It’s pretty simple. When you feel good as hell about your grown-up, robust relationship and reckon he’s in the same headspace, what do you have to lose? Take it from these badass women…

Pink didn’t let a measly 24-hour window control her future; she got engaged to Corey Hart by holding up ‘Will You Marry Me? Serious!’ on a pit board as he burned round the motocross track (apparently when he accepted, she told him to get his ass back on the track because ‘I don’t marry losers’).

Kristen Bell tweeted her proposal to Dax Shepard on the day same sex marriage became legal in the US – they didn’t want to get married until everyone could get married since half of their friends were gay. He tweeted his reply, ‘Fuck yes!!!!’.

Even Judge Judy put a ring on it, saying her beloved ‘finally capitulated’.

It’s not just the stars

Women showing a whopping bit of existential agency is catching on in non-celeb world too. Laura planned a romantic proposal overlooking the city of love. The Eiffel Tower loomed phallically overhead and… her boyfriend didn’t fancy going up. She ended up asking him back in the hotel room. He said yes. And she got to learn he was acrophobic before marrying him. No anniversary dinners at the Shard.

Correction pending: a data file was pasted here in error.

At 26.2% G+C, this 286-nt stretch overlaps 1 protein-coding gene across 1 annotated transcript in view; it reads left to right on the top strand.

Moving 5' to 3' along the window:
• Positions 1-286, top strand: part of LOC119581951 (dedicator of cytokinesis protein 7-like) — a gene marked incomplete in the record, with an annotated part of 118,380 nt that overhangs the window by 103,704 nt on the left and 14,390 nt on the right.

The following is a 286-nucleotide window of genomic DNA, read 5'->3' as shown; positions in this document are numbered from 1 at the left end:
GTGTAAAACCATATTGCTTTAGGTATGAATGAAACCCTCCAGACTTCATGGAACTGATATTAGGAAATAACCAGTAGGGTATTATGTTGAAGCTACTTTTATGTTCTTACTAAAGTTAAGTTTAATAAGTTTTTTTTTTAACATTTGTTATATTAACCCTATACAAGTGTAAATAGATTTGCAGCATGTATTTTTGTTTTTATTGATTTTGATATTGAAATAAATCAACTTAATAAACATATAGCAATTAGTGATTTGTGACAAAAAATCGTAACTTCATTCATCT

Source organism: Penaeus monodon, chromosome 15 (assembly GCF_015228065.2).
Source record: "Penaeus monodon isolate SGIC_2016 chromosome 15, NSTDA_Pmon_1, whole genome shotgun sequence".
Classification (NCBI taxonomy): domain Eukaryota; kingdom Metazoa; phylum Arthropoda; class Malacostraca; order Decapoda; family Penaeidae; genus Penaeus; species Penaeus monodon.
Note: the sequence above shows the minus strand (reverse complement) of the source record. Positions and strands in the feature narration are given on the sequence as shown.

Grand gestures are nice but the words can bubble out of you in pretty ordinary locations too. Jana proposed while giving her toddler a bath and her partner was sitting on the toilet ‘looking like a cornered man’. She said, ‘we should probably get married’. He said, ‘sure’.

Sometimes the less flashy proposals are the healthiest, relationship-wise. I mean, as if you haven’t at least broached the subject together at least once already. Call us cynical but isn’t there something just a little narcissistic about those surprise proposals you see in the movies?

Amy Schumer puts it best: ‘the guy always gets down on one knee and the girl’s always shocked like, I didn’t even know you liked me! I’m still on Bumble’.

How to nail it

Clearly no rules, but think hard about what he likes – you might be wooed by a breathtaking view, but is that going to do it for him?

If he’s a fully functioning adult male who never calls on you to mother him, why not surprise him with a packed lunch just this once and scribble your proposal on a post it note? Or take him to see his team play and whisper it to him at half time.

The important thing isn’t creating that insta-moment, it’s the getting married to the love of your life bit. Lauren iced ‘Marry Me’ on a cake and had her boyfriend in tears…

Don’t be salty

Leap Day proposals are cancelled. But you still have an extra day to do something awesome. Whether that’s a road trip to Alton Towers or 24 hours cuddled under a duvet in front of Disney Plus depends on the kind of gorgeous, unique dream of a couple you are.

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If you know someone who’d love 15% off a bespoke wedding speech created by Bafta-winning comedy writers, visit Speechy and use the code RockBride. Discount available till 30 April 2020.